Academy-trained MFA writers have preconceived notions of what “experimental” writing looks like. If you know what it looks like—what it’s supposed to look like—then it isn’t very experimental, is it?
Meanwhile, their box-barrier indoctrination keeps them from noticing the real experiments in pop taking place on the margins of the lit world. An example of this is the fiction of Wred Fright. (See www.wredfright.com) Fright doesn’t present the kind of generic literary stories you’ll find from prestigious writing workshops, that’s for certain. There’s nothing pretentious about Wred’s stories.. Instead, a comic, comic book style to them. What makes them different from “experimental” stories of the past is that instead of being deliberately offputting, they’re deliberately inviting. The tales say, “Here we are.” Their accidental simplicity and intentional fun puts the characters in front of you, so that the effect conveyed is like a pop painting or a comic strip. In literary writing all emphasis is on the words. With what I call “pop,” the words are paint strokes or pontillist dots. You don’t read to notice the words, but instead, to experience with one impression the story, and the image in your head created by the words and the story.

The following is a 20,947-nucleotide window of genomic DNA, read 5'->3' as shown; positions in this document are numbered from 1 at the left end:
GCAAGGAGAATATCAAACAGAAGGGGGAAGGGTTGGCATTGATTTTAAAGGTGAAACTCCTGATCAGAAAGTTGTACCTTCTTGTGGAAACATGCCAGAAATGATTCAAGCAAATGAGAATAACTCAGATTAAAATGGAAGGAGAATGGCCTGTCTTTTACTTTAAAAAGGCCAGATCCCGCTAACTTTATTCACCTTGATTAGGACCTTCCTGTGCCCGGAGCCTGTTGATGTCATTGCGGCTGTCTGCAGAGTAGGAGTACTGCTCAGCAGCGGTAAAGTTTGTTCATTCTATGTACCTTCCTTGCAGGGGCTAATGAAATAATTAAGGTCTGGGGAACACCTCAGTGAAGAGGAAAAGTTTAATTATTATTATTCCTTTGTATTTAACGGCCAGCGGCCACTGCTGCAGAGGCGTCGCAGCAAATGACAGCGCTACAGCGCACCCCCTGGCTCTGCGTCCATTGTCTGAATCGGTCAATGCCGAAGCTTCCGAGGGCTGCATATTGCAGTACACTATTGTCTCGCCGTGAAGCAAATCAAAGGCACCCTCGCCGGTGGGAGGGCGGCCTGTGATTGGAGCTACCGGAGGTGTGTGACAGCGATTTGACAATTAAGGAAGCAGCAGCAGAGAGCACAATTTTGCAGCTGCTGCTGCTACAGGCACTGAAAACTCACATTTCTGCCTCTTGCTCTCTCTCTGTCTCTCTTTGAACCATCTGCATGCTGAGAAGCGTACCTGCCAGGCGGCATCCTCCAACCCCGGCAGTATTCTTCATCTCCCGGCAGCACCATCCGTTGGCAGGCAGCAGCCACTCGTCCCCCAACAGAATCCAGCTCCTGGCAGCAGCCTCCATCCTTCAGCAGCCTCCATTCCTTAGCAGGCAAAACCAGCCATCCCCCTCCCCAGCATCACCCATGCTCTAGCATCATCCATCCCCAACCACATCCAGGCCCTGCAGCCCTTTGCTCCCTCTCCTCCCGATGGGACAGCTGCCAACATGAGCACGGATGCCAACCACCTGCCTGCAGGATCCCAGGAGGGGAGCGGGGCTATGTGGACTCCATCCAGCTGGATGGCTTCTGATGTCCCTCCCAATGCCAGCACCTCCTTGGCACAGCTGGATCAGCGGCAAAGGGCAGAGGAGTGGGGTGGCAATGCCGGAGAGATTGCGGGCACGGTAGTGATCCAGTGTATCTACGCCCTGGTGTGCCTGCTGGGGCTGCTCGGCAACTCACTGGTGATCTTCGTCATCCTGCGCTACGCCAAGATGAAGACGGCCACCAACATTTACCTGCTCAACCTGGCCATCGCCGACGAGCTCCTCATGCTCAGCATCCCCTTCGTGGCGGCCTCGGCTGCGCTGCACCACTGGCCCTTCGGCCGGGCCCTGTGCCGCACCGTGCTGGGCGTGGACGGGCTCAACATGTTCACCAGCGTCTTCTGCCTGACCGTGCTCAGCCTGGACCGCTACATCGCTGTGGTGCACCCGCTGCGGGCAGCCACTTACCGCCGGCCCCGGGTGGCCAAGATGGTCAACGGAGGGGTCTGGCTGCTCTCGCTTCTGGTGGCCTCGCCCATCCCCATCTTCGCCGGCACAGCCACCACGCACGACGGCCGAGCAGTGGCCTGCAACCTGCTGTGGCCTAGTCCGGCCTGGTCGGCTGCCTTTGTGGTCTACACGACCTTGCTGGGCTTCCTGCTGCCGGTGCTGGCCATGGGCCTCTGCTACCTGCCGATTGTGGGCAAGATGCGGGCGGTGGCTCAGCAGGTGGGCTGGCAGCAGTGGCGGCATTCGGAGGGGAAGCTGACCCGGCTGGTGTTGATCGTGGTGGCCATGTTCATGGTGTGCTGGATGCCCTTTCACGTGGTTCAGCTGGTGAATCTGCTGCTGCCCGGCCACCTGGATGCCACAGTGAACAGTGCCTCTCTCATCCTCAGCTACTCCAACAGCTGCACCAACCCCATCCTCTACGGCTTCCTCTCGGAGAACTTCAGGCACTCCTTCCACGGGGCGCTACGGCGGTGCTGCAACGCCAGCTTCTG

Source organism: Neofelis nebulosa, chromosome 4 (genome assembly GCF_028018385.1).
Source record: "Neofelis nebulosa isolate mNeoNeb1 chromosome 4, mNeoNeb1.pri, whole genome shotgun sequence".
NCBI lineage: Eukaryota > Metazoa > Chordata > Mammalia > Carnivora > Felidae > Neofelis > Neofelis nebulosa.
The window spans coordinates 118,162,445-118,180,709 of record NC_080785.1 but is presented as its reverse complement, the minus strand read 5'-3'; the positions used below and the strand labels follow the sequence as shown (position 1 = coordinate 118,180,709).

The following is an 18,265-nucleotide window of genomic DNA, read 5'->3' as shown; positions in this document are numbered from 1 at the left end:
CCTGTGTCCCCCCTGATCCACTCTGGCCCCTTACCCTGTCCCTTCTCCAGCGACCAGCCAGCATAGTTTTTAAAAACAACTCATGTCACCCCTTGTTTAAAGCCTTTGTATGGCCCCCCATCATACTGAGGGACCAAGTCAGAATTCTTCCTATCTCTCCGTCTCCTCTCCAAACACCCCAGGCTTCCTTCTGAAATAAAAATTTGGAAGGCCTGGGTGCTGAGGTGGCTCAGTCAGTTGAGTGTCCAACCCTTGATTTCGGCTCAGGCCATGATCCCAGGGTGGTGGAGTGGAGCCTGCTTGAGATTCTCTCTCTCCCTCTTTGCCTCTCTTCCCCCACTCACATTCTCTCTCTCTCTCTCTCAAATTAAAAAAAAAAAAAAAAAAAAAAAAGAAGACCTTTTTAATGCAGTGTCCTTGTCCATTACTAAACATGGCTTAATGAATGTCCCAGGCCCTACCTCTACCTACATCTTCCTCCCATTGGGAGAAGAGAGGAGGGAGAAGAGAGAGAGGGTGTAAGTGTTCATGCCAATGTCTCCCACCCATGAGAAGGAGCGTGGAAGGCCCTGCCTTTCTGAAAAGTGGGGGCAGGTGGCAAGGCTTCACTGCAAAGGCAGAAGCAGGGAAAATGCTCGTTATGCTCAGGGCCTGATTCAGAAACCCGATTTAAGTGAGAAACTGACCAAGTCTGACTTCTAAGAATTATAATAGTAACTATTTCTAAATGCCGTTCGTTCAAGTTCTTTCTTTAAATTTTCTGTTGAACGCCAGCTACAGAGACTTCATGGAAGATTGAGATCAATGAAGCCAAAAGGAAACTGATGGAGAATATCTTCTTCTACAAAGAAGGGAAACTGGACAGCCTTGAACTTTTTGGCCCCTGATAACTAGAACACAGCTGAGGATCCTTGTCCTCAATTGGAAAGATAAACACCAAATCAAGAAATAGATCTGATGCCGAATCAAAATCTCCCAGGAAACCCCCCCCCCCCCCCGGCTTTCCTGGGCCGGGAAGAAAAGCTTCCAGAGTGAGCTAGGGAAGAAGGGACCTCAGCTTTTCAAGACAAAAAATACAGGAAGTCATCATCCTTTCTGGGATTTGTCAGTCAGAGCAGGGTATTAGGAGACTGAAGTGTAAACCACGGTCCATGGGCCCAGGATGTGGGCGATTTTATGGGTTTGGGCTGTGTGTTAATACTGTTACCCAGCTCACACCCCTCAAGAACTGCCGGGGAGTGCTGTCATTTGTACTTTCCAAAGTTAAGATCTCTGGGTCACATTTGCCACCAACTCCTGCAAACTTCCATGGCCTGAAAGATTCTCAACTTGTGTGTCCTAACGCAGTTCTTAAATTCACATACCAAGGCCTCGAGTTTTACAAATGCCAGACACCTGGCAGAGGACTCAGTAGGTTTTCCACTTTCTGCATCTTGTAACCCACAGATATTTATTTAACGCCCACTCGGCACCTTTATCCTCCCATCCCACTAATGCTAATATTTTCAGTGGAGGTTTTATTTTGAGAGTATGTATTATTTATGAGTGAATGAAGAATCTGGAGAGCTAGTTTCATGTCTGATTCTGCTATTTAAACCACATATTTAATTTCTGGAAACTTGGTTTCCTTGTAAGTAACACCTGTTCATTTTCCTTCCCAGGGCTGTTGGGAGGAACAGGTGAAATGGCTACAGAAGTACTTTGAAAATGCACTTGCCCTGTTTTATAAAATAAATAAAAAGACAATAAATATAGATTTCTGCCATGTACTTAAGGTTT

I’ve tried to create a similar effect with my own experiments in pop. For instance, “The Strange Case of Mr. Box,” one of the tales in my ebook Ten Pop Stories. People have told me, “The characters have no depth.” Duh! In this case I wanted flatness: a sense of There-ness, so that the art is right in front of you. I modeled the story after the great Dick Tracy movies from the 1940’s shown on Turner Broadcasting, or a Dick Tracy comic strip. My real goal was to create something akin to a Roy Lichtenstein painting. Using and reinventing narrative cliches. Pop Art done with words instead of paint dots.
I think I achieved that simple effect with “Box.” From there I’ve sought to keep that effect, but see if I can play with the model, and so expand depth and emotion while keeping the fun or colorful there-ness. I realize that any art’s first objective has to be to attract an audience.